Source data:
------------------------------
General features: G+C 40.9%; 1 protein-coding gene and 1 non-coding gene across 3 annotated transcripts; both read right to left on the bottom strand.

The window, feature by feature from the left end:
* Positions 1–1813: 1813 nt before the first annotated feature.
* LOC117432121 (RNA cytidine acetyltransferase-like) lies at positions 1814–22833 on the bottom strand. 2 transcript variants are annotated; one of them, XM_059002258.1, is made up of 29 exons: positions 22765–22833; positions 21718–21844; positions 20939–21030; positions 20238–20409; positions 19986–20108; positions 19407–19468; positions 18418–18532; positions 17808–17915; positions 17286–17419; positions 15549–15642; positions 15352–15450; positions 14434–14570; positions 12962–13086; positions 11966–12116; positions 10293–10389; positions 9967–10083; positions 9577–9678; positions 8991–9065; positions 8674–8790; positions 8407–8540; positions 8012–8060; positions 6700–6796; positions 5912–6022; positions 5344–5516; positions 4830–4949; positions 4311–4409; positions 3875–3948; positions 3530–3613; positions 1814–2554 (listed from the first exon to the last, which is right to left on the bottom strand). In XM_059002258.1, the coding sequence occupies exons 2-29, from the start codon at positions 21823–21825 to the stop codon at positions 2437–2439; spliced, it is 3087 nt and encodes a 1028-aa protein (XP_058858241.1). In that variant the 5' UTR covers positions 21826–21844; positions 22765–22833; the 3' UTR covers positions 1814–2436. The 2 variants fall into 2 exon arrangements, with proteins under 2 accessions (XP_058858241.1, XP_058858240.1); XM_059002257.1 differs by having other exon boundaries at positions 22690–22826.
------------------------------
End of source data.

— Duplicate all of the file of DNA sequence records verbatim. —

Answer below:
General features: G+C 40.9%; 1 protein-coding gene and 1 non-coding gene across 3 annotated transcripts; both read right to left on the bottom strand.

The window, feature by feature from the left end:
* Positions 1–1813: 1813 nt before the first annotated feature.
* LOC117432121 (RNA cytidine acetyltransferase-like) lies at positions 1814–22833 on the bottom strand. 2 transcript variants are annotated; one of them, XM_059002258.1, is made up of 29 exons: positions 22765–22833; positions 21718–21844; positions 20939–21030; positions 20238–20409; positions 19986–20108; positions 19407–19468; positions 18418–18532; positions 17808–17915; positions 17286–17419; positions 15549–15642; positions 15352–15450; positions 14434–14570; positions 12962–13086; positions 11966–12116; positions 10293–10389; positions 9967–10083; positions 9577–9678; positions 8991–9065; positions 8674–8790; positions 8407–8540; positions 8012–8060; positions 6700–6796; positions 5912–6022; positions 5344–5516; positions 4830–4949; positions 4311–4409; positions 3875–3948; positions 3530–3613; positions 1814–2554 (listed from the first exon to the last, which is right to left on the bottom strand). In XM_059002258.1, the coding sequence occupies exons 2-29, from the start codon at positions 21823–21825 to the stop codon at positions 2437–2439; spliced, it is 3087 nt and encodes a 1028-aa protein (XP_058858241.1). In that variant the 5' UTR covers positions 21826–21844; positions 22765–22833; the 3' UTR covers positions 1814–2436. The 2 variants fall into 2 exon arrangements, with proteins under 2 accessions (XP_058858241.1, XP_058858240.1); XM_059002257.1 differs by having other exon boundaries at positions 22690–22826.